First: The FIFO method (“First in – First out”). She assumes that the coins that investors purchased sooner will also be traded preferably. It is worth using this method, especially during a bull market – i.e., when prices constantly rise. The counterpart to this is the LIFO method (“last in – first out”). The coins last purchased are sold first.
Which of the two approaches produces the most sense for tax objectives depends on the individual case?
An example: An investor bought Bitcoin shares for 1000 euros in January; in November, he bought further shares for 6000 euros. He sells one of his two purchases for 10,000 euros a month later. According to the FIFO method, his profit would be 9000 euros, while using the LIFO method, it would only be 4000 euros. It shows which method is ultimately cheaper depending on the individual case.
Important: The calculation using these methods does not work for all depots. Investors who trade on multiple crypto exchanges must therefore determine their profits separately. It doesn’t matter which option investors choose: it is advisable to document every transaction.
A distinction is made between direct and indirect investments in the crypto scene. Investors have physical bitcoins in their wallets when investing directly via crypto exchanges or marketplaces. With indirect investment, you only invest in the performance of the cryptocurrency. Different tax rules apply here.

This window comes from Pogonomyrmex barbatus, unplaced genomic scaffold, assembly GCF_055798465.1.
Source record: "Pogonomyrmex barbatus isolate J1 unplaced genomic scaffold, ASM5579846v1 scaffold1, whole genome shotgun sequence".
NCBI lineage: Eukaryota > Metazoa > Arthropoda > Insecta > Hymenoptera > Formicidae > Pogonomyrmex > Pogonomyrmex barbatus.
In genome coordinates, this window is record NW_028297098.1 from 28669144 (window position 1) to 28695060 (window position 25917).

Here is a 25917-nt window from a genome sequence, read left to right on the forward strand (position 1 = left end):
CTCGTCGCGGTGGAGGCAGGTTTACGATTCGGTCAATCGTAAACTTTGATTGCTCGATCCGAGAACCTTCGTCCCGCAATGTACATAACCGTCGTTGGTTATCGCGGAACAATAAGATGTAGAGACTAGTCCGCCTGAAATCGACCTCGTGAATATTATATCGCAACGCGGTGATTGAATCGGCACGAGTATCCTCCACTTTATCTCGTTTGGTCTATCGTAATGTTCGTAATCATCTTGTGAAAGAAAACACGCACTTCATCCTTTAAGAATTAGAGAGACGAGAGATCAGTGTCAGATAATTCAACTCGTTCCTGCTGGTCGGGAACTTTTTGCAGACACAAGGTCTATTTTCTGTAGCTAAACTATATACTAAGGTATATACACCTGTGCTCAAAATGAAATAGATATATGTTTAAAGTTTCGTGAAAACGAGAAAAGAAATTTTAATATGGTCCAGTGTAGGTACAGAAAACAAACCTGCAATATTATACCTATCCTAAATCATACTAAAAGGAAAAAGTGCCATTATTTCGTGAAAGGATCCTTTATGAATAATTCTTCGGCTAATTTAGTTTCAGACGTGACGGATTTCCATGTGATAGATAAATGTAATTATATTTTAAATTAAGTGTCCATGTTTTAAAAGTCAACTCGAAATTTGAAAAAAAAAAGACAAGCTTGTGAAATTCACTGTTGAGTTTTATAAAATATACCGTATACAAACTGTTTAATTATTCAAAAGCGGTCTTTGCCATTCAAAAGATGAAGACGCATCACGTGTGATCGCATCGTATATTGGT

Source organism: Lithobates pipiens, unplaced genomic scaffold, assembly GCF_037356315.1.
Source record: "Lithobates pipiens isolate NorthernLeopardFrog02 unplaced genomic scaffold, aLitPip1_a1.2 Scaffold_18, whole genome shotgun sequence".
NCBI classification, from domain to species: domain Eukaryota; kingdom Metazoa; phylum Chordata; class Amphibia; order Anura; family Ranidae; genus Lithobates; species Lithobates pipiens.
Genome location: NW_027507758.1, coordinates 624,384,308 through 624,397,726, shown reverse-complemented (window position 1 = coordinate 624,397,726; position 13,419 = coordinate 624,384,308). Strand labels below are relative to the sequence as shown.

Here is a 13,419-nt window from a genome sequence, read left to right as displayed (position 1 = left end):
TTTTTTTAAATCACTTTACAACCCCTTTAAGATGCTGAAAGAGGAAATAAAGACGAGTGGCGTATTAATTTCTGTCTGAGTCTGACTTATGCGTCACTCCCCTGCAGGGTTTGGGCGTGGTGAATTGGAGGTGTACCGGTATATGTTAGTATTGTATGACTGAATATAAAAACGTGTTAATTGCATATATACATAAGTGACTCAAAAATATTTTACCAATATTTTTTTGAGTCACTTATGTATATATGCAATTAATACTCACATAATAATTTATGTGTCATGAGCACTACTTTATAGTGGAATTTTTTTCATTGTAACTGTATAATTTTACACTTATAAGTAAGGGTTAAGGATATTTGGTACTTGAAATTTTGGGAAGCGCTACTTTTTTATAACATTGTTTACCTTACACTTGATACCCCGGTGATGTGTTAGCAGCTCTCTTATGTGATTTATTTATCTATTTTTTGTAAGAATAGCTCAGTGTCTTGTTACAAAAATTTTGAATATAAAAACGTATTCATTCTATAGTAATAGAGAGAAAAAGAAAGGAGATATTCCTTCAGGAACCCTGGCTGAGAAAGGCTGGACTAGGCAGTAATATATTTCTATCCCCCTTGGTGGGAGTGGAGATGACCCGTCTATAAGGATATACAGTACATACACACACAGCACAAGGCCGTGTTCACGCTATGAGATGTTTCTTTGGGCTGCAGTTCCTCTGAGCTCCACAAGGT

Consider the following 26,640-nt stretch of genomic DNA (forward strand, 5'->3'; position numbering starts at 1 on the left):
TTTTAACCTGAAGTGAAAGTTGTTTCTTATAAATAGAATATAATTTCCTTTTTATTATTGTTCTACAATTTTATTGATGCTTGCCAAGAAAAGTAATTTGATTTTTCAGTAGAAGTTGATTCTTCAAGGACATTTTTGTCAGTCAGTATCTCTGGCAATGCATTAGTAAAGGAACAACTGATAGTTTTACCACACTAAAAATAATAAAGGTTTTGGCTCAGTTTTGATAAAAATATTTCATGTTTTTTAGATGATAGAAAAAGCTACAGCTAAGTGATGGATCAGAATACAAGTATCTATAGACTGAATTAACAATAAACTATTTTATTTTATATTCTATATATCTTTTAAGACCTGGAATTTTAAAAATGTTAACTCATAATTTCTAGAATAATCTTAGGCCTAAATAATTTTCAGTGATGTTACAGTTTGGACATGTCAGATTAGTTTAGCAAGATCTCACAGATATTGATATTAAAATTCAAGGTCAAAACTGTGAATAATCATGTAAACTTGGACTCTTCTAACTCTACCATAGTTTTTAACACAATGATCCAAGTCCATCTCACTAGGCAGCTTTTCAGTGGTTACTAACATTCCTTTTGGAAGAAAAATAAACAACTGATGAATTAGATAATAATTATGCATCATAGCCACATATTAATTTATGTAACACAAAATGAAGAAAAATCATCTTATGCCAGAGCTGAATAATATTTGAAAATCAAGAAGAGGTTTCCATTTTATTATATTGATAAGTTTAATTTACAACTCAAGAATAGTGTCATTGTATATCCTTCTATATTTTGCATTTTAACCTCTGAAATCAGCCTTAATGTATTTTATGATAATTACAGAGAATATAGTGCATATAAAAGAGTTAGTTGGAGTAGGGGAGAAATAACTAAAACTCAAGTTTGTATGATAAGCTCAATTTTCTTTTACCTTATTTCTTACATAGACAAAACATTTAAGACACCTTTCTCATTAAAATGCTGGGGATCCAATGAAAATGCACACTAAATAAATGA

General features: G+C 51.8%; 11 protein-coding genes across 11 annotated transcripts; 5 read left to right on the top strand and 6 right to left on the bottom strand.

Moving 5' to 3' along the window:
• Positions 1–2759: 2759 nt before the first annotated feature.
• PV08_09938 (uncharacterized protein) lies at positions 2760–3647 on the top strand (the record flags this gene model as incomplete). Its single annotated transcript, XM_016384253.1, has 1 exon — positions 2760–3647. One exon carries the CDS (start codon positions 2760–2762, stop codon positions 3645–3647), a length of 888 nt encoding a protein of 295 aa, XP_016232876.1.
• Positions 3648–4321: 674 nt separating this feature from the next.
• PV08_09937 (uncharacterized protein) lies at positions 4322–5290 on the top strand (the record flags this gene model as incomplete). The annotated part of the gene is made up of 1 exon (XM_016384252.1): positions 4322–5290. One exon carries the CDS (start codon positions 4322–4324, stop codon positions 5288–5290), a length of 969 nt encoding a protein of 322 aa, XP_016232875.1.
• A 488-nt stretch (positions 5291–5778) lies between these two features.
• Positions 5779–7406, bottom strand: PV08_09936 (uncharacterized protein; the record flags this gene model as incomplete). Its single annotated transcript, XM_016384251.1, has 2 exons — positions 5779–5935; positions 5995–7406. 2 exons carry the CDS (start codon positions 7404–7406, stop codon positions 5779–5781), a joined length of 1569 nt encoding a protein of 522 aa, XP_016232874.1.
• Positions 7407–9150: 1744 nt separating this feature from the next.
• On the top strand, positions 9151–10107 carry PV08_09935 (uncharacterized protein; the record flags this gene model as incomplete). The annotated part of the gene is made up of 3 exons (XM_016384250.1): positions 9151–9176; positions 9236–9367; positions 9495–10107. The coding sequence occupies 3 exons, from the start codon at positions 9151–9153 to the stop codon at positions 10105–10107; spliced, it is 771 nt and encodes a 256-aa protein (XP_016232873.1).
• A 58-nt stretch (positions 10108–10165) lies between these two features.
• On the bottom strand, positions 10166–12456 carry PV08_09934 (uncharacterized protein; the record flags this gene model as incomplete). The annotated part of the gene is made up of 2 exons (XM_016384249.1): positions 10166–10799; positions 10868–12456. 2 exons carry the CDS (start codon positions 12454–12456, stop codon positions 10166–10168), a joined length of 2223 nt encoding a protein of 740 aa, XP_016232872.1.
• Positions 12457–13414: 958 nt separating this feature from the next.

Trading CFDs is considered a futures transaction for tax purposes. CFDs are “contracts for difference”, i.e., trading in contracts for difference. In principle, profits from this are taxed with the withholding tax: This amounts to a flat rate of 25 percent plus solidarity surcharge and, if applicable, church tax. If investors are customers of a German broker, the broker pays the taxes directly to the responsible tax office. If the broker is based abroad, investors must declare the CFD profits independently in their tax returns.
The participation certificate reflects the performance of the respective cryptocurrency and thus allows investors to participate in price gains. It is, therefore, a derivative – the withholding tax also applies here.
Yes. Any costs incurred, such as for the account with the Bitcoin exchange, CFD broker, or wallet, can be offset against the profits in the tax return. In addition, investors may offset losses from crypto trading against profits from the previous year or the future year in the form of a loss carryforward. Also, investors should keep an eye on crypto press release distribution platforms to keep themselves up to date about the market.
Electricity costs can also be tax-deductible under certain circumstances – but not for the conventional investor. This option is only available to the miners, who make the computing power of their computers available to mine new bitcoins and other cryptocurrencies and expand the blockchain.
India: 30% tax on bitcoin profit, 1% per transaction
According to the source, Indian Finance Minister Nirmala Sitharaman announced new tax rules regarding bitcoin. Under a bill, a 30% tax will be levied on profits made from bitcoin, and a 1% tax will apply to any transaction above a certain amount. A total ban seems off the table for now, but it doesn’t necessarily mean legalization.
Thank you for reading!